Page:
Kids that age don’t even need to be given real paint; they can be perfectly content with just water and paint brushes!
They can “paint” cardboard boxes, sidewalks, the outside of your house, etc.
You can even upgrade the paint brush to a small sponge paint roller.
5. Dirty and Clean: Washing Practice
This activity is undeniably messy, so you will definitely want to take it outdoors.
The idea is to have two tubs: one where things get dirty, and one where things get clean.
So one tub, you would have something like mud/dirt (or chocolate pudding), and in the other, fresh, soapy water.
You can use whatever objects you want:
Just beware of getting dirt packed into hard-to-clean crevices, metal parts that could rust, or toys that could mold on the inside.
You can provide cleaning tools like:
- Pipe cleaners/straw cleaners
It’s a great activity for both sensory stimulation and fine motor practice.
6. Collecting Treasures in Nature
My toddler is just getting to the age where she’s beginning to enjoy collecting things.
You can encourage sensory exploration in nature by providing your little one with a small basket or pail to collect treasures in.
One day, you might try this activity on a nature trail at a local park or on a walk through your neighborhood, and another, your toddler may enjoy just collecting things around her own yard.
They will love gathering things like leaves, pebbles, twigs, and heaven only knows what else.
Right after Easter and Halloween times (maybe even Christmas), you can find little buckets with handles on steep clearance.
You can also get very inexpensive small pails in the party section at super-stores like Walmart, and you will almost definitely find something workable at the Dollar Tree.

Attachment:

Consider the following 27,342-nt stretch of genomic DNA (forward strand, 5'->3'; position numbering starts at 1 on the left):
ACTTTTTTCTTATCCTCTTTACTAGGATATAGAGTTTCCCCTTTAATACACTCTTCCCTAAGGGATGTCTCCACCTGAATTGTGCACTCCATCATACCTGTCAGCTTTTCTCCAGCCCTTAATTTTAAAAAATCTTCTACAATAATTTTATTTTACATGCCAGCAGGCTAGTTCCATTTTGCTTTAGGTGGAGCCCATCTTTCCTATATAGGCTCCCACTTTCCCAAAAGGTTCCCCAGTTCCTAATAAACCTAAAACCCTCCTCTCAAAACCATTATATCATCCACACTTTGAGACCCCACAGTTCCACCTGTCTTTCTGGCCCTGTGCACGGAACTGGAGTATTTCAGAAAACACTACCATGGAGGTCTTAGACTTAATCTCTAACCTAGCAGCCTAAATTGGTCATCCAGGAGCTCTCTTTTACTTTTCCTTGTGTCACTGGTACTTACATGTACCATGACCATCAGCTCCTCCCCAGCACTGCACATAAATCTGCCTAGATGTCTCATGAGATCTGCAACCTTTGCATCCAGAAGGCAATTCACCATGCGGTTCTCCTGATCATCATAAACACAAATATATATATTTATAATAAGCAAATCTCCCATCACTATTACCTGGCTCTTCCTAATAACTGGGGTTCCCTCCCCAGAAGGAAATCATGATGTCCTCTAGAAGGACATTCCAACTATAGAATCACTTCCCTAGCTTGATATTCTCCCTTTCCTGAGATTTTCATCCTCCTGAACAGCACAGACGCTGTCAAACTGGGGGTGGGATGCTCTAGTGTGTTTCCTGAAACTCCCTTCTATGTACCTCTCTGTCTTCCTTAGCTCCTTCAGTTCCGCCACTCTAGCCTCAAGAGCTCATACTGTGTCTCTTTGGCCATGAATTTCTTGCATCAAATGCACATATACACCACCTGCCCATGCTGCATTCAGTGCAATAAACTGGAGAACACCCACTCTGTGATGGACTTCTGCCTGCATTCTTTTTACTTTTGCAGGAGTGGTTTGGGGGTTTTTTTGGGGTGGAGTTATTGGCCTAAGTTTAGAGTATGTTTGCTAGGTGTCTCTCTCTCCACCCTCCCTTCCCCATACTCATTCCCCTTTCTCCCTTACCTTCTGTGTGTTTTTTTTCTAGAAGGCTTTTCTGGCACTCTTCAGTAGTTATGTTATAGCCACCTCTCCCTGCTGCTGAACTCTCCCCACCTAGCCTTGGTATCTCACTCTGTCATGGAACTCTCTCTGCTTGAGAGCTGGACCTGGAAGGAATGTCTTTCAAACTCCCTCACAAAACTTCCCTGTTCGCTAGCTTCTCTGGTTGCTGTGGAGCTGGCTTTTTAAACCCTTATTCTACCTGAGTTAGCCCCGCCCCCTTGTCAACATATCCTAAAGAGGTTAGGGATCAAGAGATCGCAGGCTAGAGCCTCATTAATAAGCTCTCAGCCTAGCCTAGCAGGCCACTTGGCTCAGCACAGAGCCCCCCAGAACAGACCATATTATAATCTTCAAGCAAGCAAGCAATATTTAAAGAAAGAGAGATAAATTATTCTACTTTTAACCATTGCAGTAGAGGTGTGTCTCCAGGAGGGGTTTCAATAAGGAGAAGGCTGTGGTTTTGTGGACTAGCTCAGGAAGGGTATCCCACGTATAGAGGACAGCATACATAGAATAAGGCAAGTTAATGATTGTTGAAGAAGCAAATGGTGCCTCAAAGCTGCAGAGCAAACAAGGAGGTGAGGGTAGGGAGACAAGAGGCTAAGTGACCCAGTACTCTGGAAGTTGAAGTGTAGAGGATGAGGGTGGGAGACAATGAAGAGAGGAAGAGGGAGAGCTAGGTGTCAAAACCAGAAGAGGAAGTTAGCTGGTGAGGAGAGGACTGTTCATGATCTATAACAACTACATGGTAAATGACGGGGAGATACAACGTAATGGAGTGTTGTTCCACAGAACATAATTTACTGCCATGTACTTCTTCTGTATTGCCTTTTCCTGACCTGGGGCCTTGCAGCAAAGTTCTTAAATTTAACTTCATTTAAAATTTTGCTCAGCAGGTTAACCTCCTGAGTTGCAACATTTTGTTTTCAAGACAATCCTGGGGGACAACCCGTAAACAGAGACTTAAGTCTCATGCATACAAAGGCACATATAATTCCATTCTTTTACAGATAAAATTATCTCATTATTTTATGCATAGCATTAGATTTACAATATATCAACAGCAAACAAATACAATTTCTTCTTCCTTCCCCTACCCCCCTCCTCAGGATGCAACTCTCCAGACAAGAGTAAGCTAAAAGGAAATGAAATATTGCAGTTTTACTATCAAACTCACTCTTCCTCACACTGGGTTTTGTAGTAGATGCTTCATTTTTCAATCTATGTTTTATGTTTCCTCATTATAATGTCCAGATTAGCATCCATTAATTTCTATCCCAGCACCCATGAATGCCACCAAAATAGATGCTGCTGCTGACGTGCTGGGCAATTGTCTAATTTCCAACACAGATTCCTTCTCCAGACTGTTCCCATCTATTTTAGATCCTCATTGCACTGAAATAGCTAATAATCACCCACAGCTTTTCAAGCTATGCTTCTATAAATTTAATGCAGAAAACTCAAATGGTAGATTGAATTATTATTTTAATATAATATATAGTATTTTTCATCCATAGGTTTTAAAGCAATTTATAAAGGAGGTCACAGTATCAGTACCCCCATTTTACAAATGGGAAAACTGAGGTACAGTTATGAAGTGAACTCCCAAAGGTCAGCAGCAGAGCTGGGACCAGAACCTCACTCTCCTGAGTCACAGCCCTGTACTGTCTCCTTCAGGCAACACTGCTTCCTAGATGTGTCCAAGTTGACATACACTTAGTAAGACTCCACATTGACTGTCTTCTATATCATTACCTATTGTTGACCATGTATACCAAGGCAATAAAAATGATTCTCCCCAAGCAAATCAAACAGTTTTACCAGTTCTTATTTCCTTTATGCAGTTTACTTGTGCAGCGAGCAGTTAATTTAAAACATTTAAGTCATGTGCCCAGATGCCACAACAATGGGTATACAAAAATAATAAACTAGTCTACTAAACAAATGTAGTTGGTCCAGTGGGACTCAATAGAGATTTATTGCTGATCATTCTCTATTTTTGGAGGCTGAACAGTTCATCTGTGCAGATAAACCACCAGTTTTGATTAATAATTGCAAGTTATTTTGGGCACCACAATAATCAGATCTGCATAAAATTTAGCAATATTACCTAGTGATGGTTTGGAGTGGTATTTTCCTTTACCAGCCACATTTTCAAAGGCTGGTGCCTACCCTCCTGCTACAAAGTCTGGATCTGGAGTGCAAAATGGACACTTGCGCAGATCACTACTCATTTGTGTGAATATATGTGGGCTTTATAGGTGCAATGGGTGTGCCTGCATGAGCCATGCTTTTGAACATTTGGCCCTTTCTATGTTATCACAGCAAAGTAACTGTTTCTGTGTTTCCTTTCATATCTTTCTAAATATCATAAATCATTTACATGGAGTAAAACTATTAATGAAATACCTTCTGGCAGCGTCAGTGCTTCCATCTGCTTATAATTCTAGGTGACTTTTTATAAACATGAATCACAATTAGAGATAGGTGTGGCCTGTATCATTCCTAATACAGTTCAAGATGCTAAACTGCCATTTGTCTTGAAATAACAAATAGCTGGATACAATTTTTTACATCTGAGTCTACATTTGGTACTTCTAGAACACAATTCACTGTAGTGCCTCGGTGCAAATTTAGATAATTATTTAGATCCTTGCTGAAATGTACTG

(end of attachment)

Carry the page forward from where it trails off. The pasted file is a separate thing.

If you want an inexpensive woven basket, make sure to check you local thrift stores!
7. Sensory Outing to a Plant Nursery/Garden Center
This is one of my toddler’s favorite activities.
We walk through the garden center and she loves to gently touch and smell as many plants as she possibly can.
What better sensory experience than that!?
Talk about colors, textures, and scents.
Go slowly, be present, follow your toddler’s pace, and let this time center around your toddler’s enjoyment and exploration.
8. Make Your Own Lemonade
There are few things on earth better than fresh-squeezed lemonade.
And what more iconic and refreshing drink in summer?
You can make your own (healthy!) lemonade SO easily.
You will need:
- A lemon juicer
- 10 lemons
- 3-4 quarts of water
- 1/4-1/2 cup pure maple syrup (or other sweetener of choice)
- Juice all of the lemons and pour into a 1 gallon pitcher.
- Add the maple syrup (or other sweetener).
- Mix well until combined.
- Fill container the rest of the way with water and give it a good stir. (adjust to taste)
- Chill as desired, and serve!
If you’re anxious to sample your tasty beverage right away, then you can chill your water ahead of time.
9. Have a Picnic
I can’t think of a sweeter way to make precious memories with your littles than to go on a picnic.
You can make the food yourself, or pick something up on your way.
You can take any old worn out sheet or blanket you already have, or thrift one inexpensively.
While you can definitely use your own dishes, cooler bag, utensils, and blanket, you can also get picnic sets that have everything you need in one bag!
Make sure you bring along a fun outdoor activity, like a ball to kick around. If your toddler likes books, she might also enjoy reading with you on the picnic blanket.
Just don’t forget to check the weather!
10. Critter Pond Sensory Bin
Here’s another water play idea!
The idea is to mimic a small-scale pond environment to encourage realistic pretend play.
You can use a small kiddie pool, shallow storage container, or whatever else you have available.
You can collect some cheap sets of frogs, lizards, and bugs at places like the Dollar Tree, as well as smooth garden pebbles or glass pebbles, plus whatever else you think would add to your toddler’s pretend critter pond!
Your toddler can use little nets or cooking spoons (like a ladle or slotted spoon) to “capture” critters.
Using pieces of foam, you can cut out lily-pad shapes to float on top of the water, and if you’re feeling extra brave, you could even add some dirt.
Get creative! You really can’t go wrong.
Now I want to hear from you!
Do you struggle to come up with creative activities for your toddler? Which activity are you most excited to try?
Let me know in the comments!